In the wake of the latest State Department determination that Colombia’s human rights situation is improving, a piece in this morning’s Washington Times, a conservative daily, stood out in sharp relief.
Entitled “U.S. envoys hesitate to report bad news,” the article contends that since the Bush Administration but continuing today, U.S. embassies have actively discouraged any reporting back to Washington that reflects badly on governments that are considered friends of the United States. “Bad news” cables – for instance, about a country’s human rights record or threats to democracy – simply do not move up the chain, and foreign service officers practice self-censorship and avoid reporting events that do not fit within the reigning narrative of U.S. policy. Dissent is actively discouraged, with the result that decisionmakers in Washington end up acting on information that is skewed heavily toward the positive.
The article does not specifically mention Colombia. Nonetheless, it documents an alarming trend from which the U.S. mission in Colombia – where Ãlvaro Uribe’s scandal-plagued government is one of the United States’ only close friends in the hemisphere – may not be immune. Some excerpts:
U.S. embassies are discouraging or suppressing negative reports to Washington about U.S. allies, sometimes depriving officials of information they need to make good policy decisions, current and former diplomats say.
One diplomat told The Washington Times that he has decided to resign in part because of frustration with “rampant self-censorship” by Foreign Service officers and their superiors that has gone so far as to ban “bad news” cables from countries that are friendly with the United States. …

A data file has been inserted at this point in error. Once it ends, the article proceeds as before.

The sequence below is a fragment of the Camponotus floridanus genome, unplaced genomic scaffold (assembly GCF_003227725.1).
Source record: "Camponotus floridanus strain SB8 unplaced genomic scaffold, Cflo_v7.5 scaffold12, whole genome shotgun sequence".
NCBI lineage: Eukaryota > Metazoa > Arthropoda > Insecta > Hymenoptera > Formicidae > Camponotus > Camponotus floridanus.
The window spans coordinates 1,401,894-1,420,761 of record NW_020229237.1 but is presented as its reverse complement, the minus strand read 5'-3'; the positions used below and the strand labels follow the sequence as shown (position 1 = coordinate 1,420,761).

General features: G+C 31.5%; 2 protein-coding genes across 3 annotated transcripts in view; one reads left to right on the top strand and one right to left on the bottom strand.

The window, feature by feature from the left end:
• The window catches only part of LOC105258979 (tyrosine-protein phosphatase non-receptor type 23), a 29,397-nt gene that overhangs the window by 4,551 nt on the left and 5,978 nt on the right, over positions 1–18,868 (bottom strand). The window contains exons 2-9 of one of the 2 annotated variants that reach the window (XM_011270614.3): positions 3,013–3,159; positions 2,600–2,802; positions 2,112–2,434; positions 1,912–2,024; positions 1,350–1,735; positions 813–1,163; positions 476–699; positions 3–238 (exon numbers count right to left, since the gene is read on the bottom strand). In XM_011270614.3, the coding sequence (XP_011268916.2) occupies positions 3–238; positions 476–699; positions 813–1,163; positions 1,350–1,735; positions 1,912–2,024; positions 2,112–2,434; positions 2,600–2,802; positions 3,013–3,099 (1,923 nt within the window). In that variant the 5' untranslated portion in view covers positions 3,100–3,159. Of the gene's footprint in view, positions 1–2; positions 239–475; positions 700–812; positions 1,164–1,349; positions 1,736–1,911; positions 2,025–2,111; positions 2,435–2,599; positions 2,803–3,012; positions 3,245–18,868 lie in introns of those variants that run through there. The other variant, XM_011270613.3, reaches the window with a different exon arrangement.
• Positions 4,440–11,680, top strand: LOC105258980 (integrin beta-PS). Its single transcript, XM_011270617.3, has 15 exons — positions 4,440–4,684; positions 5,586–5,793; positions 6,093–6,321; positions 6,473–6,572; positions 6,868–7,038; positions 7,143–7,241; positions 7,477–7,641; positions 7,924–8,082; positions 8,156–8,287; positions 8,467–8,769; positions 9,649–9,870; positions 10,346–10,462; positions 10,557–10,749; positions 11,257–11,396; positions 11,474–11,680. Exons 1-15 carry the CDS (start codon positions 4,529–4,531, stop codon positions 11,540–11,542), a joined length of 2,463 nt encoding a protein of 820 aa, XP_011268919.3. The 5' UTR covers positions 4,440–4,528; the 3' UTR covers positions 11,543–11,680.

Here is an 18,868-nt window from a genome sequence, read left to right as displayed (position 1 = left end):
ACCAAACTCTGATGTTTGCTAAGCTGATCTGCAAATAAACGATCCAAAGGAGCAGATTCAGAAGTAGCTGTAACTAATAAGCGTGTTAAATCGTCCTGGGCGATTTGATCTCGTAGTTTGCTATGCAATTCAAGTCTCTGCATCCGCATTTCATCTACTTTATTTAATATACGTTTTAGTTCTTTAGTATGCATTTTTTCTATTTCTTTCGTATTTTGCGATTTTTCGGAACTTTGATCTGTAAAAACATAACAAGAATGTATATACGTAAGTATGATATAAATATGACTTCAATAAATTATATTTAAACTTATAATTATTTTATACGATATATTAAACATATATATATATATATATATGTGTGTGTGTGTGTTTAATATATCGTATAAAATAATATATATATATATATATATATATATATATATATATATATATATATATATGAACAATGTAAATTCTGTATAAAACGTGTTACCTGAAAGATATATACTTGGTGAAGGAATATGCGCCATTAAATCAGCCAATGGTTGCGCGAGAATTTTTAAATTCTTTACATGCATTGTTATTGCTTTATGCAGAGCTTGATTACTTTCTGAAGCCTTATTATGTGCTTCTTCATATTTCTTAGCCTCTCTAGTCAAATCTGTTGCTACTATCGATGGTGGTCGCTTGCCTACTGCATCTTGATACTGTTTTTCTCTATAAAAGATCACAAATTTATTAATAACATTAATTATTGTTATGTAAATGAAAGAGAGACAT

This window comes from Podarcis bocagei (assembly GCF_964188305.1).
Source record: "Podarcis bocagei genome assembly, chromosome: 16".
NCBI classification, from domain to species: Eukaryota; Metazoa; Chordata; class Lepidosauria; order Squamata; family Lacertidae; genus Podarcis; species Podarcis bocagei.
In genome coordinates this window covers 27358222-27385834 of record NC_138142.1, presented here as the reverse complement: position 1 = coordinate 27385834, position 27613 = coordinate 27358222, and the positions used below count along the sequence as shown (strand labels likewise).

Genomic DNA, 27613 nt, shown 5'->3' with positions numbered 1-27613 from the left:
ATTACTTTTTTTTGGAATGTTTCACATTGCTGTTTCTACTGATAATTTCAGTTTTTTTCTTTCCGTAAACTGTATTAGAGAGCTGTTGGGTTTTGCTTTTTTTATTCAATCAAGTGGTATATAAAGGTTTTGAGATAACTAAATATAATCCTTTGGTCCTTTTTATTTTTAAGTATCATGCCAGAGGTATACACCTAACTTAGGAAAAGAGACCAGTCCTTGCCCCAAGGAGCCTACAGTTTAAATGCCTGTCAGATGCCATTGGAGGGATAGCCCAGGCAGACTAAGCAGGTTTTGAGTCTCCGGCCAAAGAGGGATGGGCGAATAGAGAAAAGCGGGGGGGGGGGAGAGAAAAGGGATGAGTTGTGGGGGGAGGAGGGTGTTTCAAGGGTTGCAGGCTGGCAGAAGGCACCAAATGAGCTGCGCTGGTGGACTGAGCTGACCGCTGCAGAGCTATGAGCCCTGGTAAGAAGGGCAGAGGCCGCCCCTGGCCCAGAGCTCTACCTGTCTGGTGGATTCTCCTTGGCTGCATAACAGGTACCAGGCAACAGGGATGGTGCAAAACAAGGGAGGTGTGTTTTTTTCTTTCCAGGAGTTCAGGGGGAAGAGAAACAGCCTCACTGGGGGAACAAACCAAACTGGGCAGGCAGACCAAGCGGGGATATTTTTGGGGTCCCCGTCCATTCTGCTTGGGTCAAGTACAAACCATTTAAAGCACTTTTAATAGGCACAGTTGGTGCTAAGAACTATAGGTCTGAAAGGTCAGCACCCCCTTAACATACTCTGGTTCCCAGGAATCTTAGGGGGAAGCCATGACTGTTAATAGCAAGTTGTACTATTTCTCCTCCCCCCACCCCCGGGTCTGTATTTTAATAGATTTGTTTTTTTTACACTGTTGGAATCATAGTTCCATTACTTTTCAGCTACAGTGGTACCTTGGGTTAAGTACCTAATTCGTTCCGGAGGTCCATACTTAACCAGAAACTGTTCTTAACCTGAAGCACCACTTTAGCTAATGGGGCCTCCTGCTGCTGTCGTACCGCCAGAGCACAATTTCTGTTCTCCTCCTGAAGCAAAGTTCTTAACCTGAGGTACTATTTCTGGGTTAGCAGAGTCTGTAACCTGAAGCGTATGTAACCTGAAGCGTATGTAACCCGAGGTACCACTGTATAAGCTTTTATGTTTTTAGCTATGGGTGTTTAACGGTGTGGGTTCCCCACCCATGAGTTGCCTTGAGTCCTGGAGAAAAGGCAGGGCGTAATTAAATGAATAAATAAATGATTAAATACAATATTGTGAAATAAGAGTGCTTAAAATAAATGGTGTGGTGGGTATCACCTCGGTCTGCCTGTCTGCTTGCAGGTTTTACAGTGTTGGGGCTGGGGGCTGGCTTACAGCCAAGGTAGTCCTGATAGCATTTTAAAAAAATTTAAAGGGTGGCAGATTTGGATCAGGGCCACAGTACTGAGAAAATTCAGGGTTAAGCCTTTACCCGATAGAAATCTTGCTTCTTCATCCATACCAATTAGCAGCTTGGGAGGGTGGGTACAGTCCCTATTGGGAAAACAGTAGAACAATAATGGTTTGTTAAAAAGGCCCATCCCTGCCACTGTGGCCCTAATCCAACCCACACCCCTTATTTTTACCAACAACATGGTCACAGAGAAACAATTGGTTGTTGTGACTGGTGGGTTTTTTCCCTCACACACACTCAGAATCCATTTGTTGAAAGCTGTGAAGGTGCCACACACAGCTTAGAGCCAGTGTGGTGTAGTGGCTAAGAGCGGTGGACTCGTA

Current and former Foreign Service officers said the censorship reached a peak during the Bush administration. They attributed its continuation to a risk-averse institutional culture.
“Even in highly classified cables, people in the [Foreign Service] are very careful not to speak negatively about their host country,” said the diplomat, who is resigning after three overseas assignments. …
The resigning officer said that, during one of his tours, his ambassador, a political appointee of President Bush, “flat out banned any ‘bad-news’ cables, and made it known at all levels that we were only to produce ‘good-news stories’ about our [host] country,” a U.S. ally.
The officer said he had written “several cables critical of senior leaders” in his host country and about “interference by the government in the electoral process,” but many of them “were either quashed or radically altered.”
On the other hand, he said, negative cables are common regarding countries with strained relations with Washington, such as Burma, Zimbabwe and Venezuela.